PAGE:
Questions of safety on the Winner Creek Hand Tram following weekend tragedy

GIRDWOOD, Alaska (KTUU) - It's a tragedy on one of the most popular trails in our area -- an Anchorage man fell to his death from the Glacier Creek Hand Tram in Chugach state park on Saturday.

Jeffrey Hummel, owner of Hummel's Flowers in Anchorage, fell off a dock station at the Glacier Creek Hand Tram and died Saturday, June 8. (Image Courtesy of Myla Hummel)

[See original story: Man who fell near the handtram in Girdwood was helping others cross, Police say]

Channel 2 went to that area Monday to take a look at what kind of safety measures are in place. Officials from Girdwood Fire, Alyeska Resort, and Whittier Police all assisted in the rescue effort, but none responded to requests for comment on what kind of safety measures are in place to prevent things like Hummel’s death.

“USE CAUTION AT ALL TIMES. USE THIS TRAM AT YOUR OWN RISK.” Those words are written on a sign posted to the tram – one of the first things you see when you reach it from the trail leading up from Crow Creek Rd.

Apart from the written warnings, there are safety nets to catch people who might enter or exit the tram before it’s fully docked inside the terminals on either side. Both Whittier Police and Hummel’s family confirmed he missed this net when he lost his balance and fell after attempting to help another hiker.

Several people on their way to the tram Monday said they were disappointed when they found signs reading “Closed until further notice,” but understood the reasoning.

Anchorage resident Tami Holt said she’s taken her family on the tram for years and never had an issue with safety.

"You climb on and make sure everybody is on, and then you put the chain across to lock it,” Holt said, walking Channel 2 through the process of riding the tram. “And then you just pull yourself across. You don't get off, and you don't take off the chain until it's docked at the station on the other side."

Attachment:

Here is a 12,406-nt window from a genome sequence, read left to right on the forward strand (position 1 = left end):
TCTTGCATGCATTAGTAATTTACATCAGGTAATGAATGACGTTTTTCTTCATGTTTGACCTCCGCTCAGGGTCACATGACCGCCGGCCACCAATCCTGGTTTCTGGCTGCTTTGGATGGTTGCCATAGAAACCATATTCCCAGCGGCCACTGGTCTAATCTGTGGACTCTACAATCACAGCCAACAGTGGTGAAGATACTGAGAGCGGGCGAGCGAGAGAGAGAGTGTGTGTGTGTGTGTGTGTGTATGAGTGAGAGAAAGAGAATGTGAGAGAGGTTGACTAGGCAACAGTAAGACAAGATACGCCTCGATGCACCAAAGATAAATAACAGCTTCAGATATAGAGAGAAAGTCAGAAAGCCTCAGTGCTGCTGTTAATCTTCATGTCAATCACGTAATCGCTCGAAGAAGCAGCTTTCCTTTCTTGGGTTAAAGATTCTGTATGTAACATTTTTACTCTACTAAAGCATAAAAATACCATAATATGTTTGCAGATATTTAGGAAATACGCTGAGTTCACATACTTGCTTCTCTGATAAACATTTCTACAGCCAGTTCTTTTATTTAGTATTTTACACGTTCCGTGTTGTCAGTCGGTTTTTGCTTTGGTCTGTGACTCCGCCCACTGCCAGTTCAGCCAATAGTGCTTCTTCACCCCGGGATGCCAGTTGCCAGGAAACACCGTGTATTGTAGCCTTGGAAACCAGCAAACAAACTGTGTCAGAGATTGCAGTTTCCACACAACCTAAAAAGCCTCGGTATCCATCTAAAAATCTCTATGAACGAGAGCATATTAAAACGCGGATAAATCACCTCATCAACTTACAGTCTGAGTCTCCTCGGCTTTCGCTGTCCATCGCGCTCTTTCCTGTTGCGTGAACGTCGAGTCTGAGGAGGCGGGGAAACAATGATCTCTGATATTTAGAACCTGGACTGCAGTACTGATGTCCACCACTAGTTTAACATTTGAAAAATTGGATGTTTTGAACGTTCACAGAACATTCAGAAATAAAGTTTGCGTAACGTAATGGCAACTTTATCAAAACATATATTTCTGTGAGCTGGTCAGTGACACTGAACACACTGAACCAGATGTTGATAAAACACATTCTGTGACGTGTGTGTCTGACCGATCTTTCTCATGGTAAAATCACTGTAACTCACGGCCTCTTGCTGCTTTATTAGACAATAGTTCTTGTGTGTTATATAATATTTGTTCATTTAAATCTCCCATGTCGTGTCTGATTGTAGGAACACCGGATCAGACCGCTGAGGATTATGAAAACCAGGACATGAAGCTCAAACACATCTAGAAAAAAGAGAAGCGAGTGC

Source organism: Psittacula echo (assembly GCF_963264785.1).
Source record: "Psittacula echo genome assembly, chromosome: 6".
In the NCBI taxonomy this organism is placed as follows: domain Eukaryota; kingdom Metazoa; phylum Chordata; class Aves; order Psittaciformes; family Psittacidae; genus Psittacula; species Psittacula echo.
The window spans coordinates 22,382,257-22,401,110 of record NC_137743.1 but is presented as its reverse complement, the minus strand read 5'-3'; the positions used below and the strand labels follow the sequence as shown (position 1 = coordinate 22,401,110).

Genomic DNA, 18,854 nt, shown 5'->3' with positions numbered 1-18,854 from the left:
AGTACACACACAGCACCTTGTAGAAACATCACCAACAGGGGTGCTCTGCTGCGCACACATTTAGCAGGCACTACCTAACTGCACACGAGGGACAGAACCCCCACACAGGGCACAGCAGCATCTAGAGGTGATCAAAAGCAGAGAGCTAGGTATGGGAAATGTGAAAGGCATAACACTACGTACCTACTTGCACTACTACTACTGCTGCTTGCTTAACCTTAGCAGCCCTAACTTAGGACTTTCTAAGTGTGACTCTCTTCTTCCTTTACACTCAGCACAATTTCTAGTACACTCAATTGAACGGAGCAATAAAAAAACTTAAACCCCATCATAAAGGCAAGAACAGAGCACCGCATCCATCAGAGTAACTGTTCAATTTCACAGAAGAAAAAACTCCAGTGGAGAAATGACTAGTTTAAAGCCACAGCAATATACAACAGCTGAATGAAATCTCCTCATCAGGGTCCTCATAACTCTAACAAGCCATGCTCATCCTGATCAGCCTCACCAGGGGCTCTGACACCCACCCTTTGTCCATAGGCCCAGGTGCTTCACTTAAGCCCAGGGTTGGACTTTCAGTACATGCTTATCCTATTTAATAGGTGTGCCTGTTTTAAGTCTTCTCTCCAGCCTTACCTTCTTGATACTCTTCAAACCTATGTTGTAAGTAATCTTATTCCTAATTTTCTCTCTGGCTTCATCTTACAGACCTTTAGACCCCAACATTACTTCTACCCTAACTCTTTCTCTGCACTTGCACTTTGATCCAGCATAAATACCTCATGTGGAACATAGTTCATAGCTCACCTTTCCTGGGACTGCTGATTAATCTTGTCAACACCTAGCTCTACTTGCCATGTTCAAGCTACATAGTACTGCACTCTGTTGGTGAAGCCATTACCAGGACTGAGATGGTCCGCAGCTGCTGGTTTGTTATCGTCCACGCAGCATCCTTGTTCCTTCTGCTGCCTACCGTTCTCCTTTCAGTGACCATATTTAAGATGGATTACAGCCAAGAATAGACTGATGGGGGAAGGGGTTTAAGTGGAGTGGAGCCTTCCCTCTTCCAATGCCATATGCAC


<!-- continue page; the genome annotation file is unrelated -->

While thousands of people like Holt use the hand tram every summer, Hummel's death shows that there are still risks.

The Hummel family, owners of Hummel’s Flowers in Anchorage, said they lost a father and husband on Saturday. However, they expressed gratitude for the efforts of emergency rescue teams and volunteers who spent hours trying to save him.

“So many people, including multiple off-duty medical professionals, were on the trail and quick to assist and stay for hours until the end,” Mineko Hummel, Jeffery Hummel’s wife, said in a statement to Channel 2. “Our family truly appreciates all of the help we received that day.”

Mineko said they have been receiving an outpouring of support since Hummel’s death, “and it’s clear that he was able to touch the lives of so many people.”

The family plans to hold a celebration of life ceremony at a future date, where they will ask those who knew Hummel to share some of their favorite memories.

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